After a solid and well-received debut, these analogue purists with a knack for good old-fashioned rock and roll deliver a follow up which oozes class. Sounding fifty years out of time and traversing genres without concern, it is unlike anything else you will hear this summer. And you really must hear it. Boldly commencing with the ska-infused ‘Tomorrow’, the album ranges from straight up rock and roll through raucous R’n’B and folksy swing. A band at ease with their sound, the joy of recording these songs is conveyed explicitly throughout, most notably on ‘Messing With My Life’ and ‘Don’t Make A Fool Out Of Me’.

Oh my, this is a very fine album indeed. You’ll be wanting it on vinyl and it will be a rather beautiful soundtrack to your summer. While the debut was perfectly decent, this is a massive leap forward and a wonderful, wonderful listen. Its appeal must be sufficiently obvious as my 9/10 rating wasn’t downgraded for once! That said, print readers beware: I did not, as you can see, finish my review with the line “We urge you to dance here.” Frankly, why would I? What does it even mean?

Continue reading “June Reviews”

Classic Album: Manic Street Preachers ‘Everything Must Go’

Having released the bleakest record of their career, and quite possibly of the entire decade, with 1994’s ‘The Holy Bible’, the Manics were reaching critical mass and it seemed something had to give. Chief tunesmith James Dean Bradfield was becoming worried that he wouldn’t be able to fit the increasingly polemical lyrics of Richey Edwards, permanent icon and sometime guitar player, to workable melodies. After poor sales of their bold third album, the band feared they might be dropped and, in February 1995, an American tour was looming on the horizon when Edwards disappeared.

Manics EMG

After several months of uncertainty, the band vowed to go on. Convening for a nervous get-together in a Cardiff studio, they attempted a run-through of a song called ‘A Design For Life’, assimilated from two different lyrics Nicky Wire had provided Bradfield with in the months after Edwards’ disappearance. Realising that they had something special on their hands, the Manics attempted to record, with Stephen Hague in the producer’s chair, but found the results to be mixed. Opting instead for Siouxsie and Associates producer Mike Hedges, revered at the time for his stellar work on McAlmont & Butler’s ‘Yes’, the band decamped to a French Chateau and got to work. Described by Bradfield as “the most idyllic experience the band has ever had,” the results were to reverse their commercial decline and redefine how the band was viewed.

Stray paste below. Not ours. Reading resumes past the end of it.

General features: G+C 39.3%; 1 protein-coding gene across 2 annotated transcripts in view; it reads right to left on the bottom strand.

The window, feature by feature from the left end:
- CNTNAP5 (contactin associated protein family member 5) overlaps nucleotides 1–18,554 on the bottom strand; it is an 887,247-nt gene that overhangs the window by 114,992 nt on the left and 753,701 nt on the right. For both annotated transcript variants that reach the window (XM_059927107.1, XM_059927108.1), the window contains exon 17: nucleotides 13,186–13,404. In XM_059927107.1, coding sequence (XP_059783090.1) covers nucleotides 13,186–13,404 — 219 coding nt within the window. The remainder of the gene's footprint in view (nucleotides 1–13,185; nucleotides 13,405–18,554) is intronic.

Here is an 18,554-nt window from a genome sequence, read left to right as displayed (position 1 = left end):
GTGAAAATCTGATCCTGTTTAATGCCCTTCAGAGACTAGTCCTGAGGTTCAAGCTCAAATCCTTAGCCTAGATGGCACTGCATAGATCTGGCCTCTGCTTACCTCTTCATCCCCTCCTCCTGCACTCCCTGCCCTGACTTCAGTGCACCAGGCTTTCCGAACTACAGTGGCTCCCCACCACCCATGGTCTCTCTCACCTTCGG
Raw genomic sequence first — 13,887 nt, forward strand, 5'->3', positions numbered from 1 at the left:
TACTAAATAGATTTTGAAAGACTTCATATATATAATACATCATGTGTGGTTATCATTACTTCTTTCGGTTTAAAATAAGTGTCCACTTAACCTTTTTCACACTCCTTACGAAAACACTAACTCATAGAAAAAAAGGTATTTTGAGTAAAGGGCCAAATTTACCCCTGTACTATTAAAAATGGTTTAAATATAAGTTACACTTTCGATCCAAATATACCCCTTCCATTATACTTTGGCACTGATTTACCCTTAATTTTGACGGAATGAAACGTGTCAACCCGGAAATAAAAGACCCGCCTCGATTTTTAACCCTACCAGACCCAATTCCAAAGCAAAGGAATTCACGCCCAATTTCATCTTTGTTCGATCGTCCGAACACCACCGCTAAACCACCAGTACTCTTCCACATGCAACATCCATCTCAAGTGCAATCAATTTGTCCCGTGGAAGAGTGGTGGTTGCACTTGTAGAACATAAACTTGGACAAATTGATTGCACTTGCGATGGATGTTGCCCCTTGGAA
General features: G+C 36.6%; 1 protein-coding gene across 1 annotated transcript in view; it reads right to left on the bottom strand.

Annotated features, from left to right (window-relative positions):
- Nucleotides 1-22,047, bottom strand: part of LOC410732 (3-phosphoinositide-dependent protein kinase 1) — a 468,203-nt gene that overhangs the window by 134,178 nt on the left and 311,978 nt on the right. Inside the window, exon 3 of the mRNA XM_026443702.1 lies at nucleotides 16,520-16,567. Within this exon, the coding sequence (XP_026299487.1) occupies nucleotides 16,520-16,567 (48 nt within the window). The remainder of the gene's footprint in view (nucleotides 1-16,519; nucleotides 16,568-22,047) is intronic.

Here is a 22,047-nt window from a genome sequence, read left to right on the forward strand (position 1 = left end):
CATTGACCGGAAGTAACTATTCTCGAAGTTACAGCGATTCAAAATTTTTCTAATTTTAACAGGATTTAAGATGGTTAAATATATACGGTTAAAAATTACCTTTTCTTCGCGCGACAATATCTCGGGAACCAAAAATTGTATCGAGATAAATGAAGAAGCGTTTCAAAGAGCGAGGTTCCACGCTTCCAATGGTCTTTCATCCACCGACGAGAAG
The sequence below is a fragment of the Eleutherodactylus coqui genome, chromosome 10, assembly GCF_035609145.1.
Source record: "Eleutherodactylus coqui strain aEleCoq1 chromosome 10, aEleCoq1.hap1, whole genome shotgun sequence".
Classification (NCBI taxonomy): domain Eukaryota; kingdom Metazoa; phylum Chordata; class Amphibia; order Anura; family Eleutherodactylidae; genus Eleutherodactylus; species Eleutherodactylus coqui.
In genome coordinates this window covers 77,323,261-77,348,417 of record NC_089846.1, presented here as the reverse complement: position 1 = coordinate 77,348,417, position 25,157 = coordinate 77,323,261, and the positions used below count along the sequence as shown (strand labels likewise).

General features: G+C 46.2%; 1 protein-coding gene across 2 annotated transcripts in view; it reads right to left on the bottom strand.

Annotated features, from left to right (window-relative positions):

Continue reading “Classic Album: Manic Street Preachers ‘Everything Must Go’”

May Reviews

There are some great releases for the month of May – none of which were actually in my pile for Clash – and I’ll endeavour to get round to some of them fairly soon. However, see below for the four I did spend time with.

May 11


Maximum jangle with artwork resembling old iPod adverts? That’ll be Cults then. The punchy indie exuberance pervading this record is its calling card but beneath the surface there’s a whole lot more going on. ‘Go Outside’ and ‘Abducted’ have done a fine job of luring in an excited audience and the album is a largely satisfying experience. The sugary swing of ‘Never Saw The Point’ conjures the curious notion of Mazzy Star after six litres of supermarket cola while album closer ‘Rave On’, with its gloriously undulating bursts of euphoric wall-of-sound pop, suggests there’s a little more to this duo than simple indie club thrills.

A likeable album this, which goes some way to delivering on the promise shown on their early singles. It certainly suits a bit of sunshine but, like so many things, its lustre does fade after regular exposure. When it’s good, it’s very, very good but it’s the sort of album that my fifteen year old self would have bought, raved about for a few weeks whilst playing almost nothing else and then filed away, likely to be ignored for years to come. It’ll be a fine soundtrack to the coming months but make sure you go into the relationship knowing that it won’t be forever.

Continue reading “May Reviews”

April Releases – Reviews round up

Well, that was quite a month. I’ll be posting up soon an in-depth account of what became ‘Record Store Week’ for me, kicking off with the big day at the supreme Rise in Bristol. However, sorting out the feature, which appeared in a slightly rejigged form over on Drowned In Sound, about the shops’ view of the big day meant that the monthly posting of my reviews got lost somewhere. So, unsurprisingly after that last sentence, here they are.

April Reviews 1


A bewitching stage presence and an angelic vocal make Alessi’s Ark very easy to love. Finely crafted folk is elevated towards greatness by the stunning voice of Alessi Laurent-Marke. ‘Maybe I Know’ tells the tale of a cheated upon partner realising that the gossip is all about her and will break your heart. It’s the standout moment on an album which rarely dips below excellent and the old school songwriting and airy, summery production will leave you utterly spellbound.

Now, the publication of this rankled with me a little. I hate giving scores in the first place but I understand why it’s sometimes necessary. However, when your score of 9 is subbed down to only 7, it’s a little misrepresentative of what I actually think of the record. I’m keen to write more about it but it always seems a bit odd to essentially review an album twice, even though this was such a brief piece. However, I’ve done it with Gorillaz (sort of – see below) so maybe I will. Either way, rest assured that this is one of the most perfect, summery records I’ve heard this year so far and that it will charm the pants of anybody who loves melodic, beautifully sung and delicately produced music. Get it.

Continue reading “April Releases – Reviews round up”